“Ghost Stalkers” is a Destination America series (premieres Sunday, October 19, 10pm) that follows actor Chad Lindberg and paranormal expert John Tenney as they investigate American locations rumored to house portals to other dimensions. Last week, just before the start of Comic-Con, the network hosted a screening and a Q&A with Tenney at NYC’s Bowery Hotel to get his thoughts on paranormal research, what truly terrifies him despite years of experience and what he says to the skeptics.
Moderator Aaron Sagers asked Ghost Stalker host John Tenney what makes this show different from other paranormal television, to which he responded that for the decade they’ve been on TV they’ve focused primarily on the paranormal and in doing so have sacrificed the human element. He also spoke of his motivation behind doing the show.
“When people watch the show, they’re going to see things like scratches, like pushes, and ghostly phenomena happening. But what’s really amazing is you get to watch personal transformations… psychological transformations of two human beings who’ve had very weird and bizarre experiences. Chad was faced with his mortality at a very early age with Reye’s Syndrome, and that does something. A lot of people don’t face it until they’re on their deathbed. And with me, with my experience being [pronounced] dead [at age 17] , obviously it’s very spooky being in these places, but what you’re going to see with Ghost Stalkers is that not only are they confronting these situations but they’re confronting themselves. When you’re in a place by yourself… I mean you watch this and it looks like it’s lit, because you’re looking at it with night vision. We’re in the dark. It’s pitch black. And after hour three, hour four, as it rolls into hour five, you start thinking about your life. You start to reflect on your mortality, your humanness. And Chad and I are trying to be as open as possible to let people see that. And that’s a side of paranormal television that I think you’ve never seen before.”
On maintaining a balance between being terrified in haunted spaces and being a good paranormal investigator, Tenney said:
“One of the things that’s truly interesting about what Chad and I do–doing testing and creating hypotheses–[is that] there is a real scholarly way of doing this and looking at it… What terrifies me in further episodes is when you go into a place that’s hundreds of thousands of square feet… that’s frightening, because you don’t know what’s there. Especially if it’s a prison or a mental hospital… the fact that they are empty and were once full with people experiencing horrific things as human beings. You do have to try to squash your fear, but you don’t want to so much that you miss the experience.”
On balancing legend and folklore with scientific research:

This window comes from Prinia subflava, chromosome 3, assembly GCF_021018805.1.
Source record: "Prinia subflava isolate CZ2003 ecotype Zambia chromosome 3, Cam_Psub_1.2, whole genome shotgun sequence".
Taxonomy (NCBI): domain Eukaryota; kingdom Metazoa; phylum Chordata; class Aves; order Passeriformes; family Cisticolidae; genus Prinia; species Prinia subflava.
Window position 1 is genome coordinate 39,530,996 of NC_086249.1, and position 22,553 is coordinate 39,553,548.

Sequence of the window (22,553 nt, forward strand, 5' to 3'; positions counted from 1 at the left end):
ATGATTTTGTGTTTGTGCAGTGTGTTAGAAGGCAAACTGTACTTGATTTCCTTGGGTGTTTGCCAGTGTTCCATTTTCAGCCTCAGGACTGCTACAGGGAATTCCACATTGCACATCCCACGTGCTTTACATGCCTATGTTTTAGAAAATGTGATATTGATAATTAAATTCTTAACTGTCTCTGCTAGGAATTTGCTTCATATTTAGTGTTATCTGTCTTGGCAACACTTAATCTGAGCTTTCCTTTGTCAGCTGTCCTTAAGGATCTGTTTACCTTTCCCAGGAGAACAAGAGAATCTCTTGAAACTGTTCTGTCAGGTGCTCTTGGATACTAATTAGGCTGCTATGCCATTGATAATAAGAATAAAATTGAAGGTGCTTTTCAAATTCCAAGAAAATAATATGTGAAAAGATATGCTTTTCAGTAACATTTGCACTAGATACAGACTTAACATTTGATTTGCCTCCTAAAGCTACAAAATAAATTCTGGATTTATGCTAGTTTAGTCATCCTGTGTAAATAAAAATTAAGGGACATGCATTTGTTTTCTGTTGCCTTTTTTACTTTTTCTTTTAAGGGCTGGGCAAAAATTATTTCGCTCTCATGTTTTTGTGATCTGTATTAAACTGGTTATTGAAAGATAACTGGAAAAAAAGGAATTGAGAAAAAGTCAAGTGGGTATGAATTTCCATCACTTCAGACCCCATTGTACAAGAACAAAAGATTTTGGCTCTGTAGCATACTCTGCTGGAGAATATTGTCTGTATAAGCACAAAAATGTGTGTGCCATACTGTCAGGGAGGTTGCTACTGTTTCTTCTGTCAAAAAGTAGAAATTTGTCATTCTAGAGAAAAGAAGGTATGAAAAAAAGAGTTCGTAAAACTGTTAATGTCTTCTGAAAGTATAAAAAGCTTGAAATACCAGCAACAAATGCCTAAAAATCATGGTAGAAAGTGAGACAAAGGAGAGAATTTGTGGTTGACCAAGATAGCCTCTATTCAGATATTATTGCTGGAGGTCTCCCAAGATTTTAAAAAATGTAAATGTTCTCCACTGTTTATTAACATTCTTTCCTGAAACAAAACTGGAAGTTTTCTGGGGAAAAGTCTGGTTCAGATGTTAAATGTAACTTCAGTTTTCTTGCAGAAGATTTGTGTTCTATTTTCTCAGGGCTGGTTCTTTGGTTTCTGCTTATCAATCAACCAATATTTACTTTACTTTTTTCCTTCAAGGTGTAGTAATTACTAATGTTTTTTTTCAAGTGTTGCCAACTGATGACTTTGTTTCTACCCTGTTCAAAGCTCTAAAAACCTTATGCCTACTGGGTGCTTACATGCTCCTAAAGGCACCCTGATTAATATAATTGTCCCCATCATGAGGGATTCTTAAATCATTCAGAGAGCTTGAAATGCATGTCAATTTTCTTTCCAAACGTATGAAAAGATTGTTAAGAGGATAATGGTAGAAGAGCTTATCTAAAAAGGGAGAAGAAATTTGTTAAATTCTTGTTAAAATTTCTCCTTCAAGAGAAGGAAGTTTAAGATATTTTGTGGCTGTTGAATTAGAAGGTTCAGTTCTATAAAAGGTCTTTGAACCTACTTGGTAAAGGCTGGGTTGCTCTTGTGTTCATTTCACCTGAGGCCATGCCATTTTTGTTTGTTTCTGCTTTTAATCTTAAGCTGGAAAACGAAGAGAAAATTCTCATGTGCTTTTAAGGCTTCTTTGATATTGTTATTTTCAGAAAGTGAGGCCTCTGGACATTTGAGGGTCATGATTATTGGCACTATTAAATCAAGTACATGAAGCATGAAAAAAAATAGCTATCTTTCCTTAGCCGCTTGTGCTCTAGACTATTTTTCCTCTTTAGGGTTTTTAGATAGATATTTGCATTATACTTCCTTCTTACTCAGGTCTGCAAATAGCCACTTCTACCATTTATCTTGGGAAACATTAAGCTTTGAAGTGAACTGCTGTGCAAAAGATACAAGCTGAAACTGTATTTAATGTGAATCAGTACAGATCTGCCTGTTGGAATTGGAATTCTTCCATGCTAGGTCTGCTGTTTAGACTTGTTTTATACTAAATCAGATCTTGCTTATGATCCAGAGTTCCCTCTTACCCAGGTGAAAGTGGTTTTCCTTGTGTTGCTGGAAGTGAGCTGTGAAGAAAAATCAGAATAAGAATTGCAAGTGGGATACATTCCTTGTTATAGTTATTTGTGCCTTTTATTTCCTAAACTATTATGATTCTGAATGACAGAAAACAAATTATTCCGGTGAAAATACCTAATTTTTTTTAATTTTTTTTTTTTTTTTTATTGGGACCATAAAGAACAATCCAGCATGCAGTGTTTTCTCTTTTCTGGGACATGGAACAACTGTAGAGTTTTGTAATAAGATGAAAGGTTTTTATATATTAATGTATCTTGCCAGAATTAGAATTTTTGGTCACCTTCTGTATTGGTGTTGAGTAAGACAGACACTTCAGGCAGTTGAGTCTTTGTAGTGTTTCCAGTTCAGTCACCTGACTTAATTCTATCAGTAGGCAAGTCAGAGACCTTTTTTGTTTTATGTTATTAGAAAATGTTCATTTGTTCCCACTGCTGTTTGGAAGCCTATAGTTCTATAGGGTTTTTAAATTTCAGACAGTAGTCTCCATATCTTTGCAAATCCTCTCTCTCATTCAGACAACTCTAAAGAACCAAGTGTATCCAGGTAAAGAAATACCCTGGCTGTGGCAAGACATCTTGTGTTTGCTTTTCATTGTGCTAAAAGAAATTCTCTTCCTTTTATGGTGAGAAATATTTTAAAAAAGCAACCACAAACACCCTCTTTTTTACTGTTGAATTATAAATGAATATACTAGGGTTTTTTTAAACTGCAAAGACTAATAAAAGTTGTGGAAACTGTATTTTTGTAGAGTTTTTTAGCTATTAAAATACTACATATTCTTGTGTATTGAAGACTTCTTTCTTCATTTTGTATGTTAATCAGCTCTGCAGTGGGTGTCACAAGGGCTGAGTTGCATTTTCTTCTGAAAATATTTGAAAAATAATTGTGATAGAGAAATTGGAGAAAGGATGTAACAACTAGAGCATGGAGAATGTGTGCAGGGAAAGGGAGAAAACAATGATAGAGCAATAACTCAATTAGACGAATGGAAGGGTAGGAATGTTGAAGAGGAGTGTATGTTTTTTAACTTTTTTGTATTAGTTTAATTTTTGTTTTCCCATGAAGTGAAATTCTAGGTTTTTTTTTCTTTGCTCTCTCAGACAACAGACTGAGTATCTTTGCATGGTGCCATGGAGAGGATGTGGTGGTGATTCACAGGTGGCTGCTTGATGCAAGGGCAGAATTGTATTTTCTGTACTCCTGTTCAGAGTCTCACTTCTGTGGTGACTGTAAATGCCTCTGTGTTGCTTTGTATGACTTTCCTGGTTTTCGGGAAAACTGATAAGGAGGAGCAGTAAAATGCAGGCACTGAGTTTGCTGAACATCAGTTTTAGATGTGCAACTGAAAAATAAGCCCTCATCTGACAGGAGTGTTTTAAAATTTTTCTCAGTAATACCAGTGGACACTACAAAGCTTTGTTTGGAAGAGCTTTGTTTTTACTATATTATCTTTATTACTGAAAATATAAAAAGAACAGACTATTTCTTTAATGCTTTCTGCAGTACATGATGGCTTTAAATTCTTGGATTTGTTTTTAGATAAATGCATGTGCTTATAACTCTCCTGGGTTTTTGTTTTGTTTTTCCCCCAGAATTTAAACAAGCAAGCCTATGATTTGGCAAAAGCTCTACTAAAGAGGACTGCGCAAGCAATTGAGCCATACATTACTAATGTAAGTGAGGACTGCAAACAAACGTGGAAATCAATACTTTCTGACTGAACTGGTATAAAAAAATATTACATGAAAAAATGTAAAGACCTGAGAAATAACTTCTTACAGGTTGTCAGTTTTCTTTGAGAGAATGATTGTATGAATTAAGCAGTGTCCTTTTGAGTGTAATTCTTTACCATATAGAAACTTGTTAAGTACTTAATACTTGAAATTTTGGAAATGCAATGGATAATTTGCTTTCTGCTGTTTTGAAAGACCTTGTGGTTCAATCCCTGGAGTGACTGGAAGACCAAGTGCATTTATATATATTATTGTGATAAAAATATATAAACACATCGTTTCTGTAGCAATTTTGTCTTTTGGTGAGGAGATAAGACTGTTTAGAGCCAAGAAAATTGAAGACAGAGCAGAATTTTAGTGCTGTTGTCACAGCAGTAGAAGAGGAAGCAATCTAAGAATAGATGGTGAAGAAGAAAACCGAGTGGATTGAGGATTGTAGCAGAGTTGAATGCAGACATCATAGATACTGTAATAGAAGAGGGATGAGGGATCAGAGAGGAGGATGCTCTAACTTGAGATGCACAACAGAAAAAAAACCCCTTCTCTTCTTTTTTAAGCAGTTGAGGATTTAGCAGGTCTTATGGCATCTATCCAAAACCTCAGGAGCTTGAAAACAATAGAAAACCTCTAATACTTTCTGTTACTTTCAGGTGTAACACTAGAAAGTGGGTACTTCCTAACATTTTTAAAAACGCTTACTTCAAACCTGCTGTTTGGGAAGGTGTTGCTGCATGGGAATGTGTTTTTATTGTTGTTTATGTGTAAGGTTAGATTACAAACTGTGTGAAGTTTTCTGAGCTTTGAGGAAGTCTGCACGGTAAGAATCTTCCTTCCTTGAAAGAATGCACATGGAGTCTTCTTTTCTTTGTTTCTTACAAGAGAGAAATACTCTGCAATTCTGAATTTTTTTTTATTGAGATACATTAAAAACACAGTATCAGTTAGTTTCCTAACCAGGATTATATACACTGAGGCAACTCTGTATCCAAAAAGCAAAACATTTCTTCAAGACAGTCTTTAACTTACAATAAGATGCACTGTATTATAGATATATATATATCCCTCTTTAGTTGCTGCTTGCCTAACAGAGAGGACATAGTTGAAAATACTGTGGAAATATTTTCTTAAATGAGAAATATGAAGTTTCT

“As a researcher and investigator you’re looking for key components that are matching and then you also look for people who have similar stories but have never talked to each other. When you go in, you’re trying to go in with a blank slate. You have a little bit of knowledge but … It’s very difficult in this field of research to make sure what’s in your brain, the history that you’ve been told doesn’t influence you.”
“There’s excitement to research these places and go visit them, but it’s pretty much over written by terror. The other thing about Ghost Stalkers is that (you might have noticed) for client interviews, and daytime stuff, you see a very hardworking, awesome, talented, artistic crew that put that first part of that show together. But when Chad and I go in ourselves, you will notice that the camera work becomes terrible. That’s because we’re actually alone. And no paranormal show has actually done that before. For good reason: It’s dangerous. So not only are we afraid about what might happen to us… but we go through locations where we could fall through the floor. And if Chad’s not near the static camera, I don’t know. And I have to wait ’til morning to get him out. So there’s another fear added on top of it which is just, I’m a human being that’s in a place that’s probably not structurally sound and no one really knows I’m here, except someone sitting outside who’s not going know until 9 o’clock in the morning.”
On the skeptics out there who don’t believe this is a scientific pursuit:
“It’s up to people like us to do scientific-type investigations, because no one else does. Scientists will tell you it’s not real, it’s all fake, and ‘we know because we never studied it.’ Because they don’t. There’s no scientist who studies this. There are physicists that will tell you this isn’t real, but they study physics—and only physics. There are meteorologists that will tell you this isn’t real, and they are meteorologists. Just because someone is educated in a field that might be associated with this, there are not people who have studied this field specifically. So they’re not accurately able to tell you, this isn’t real.”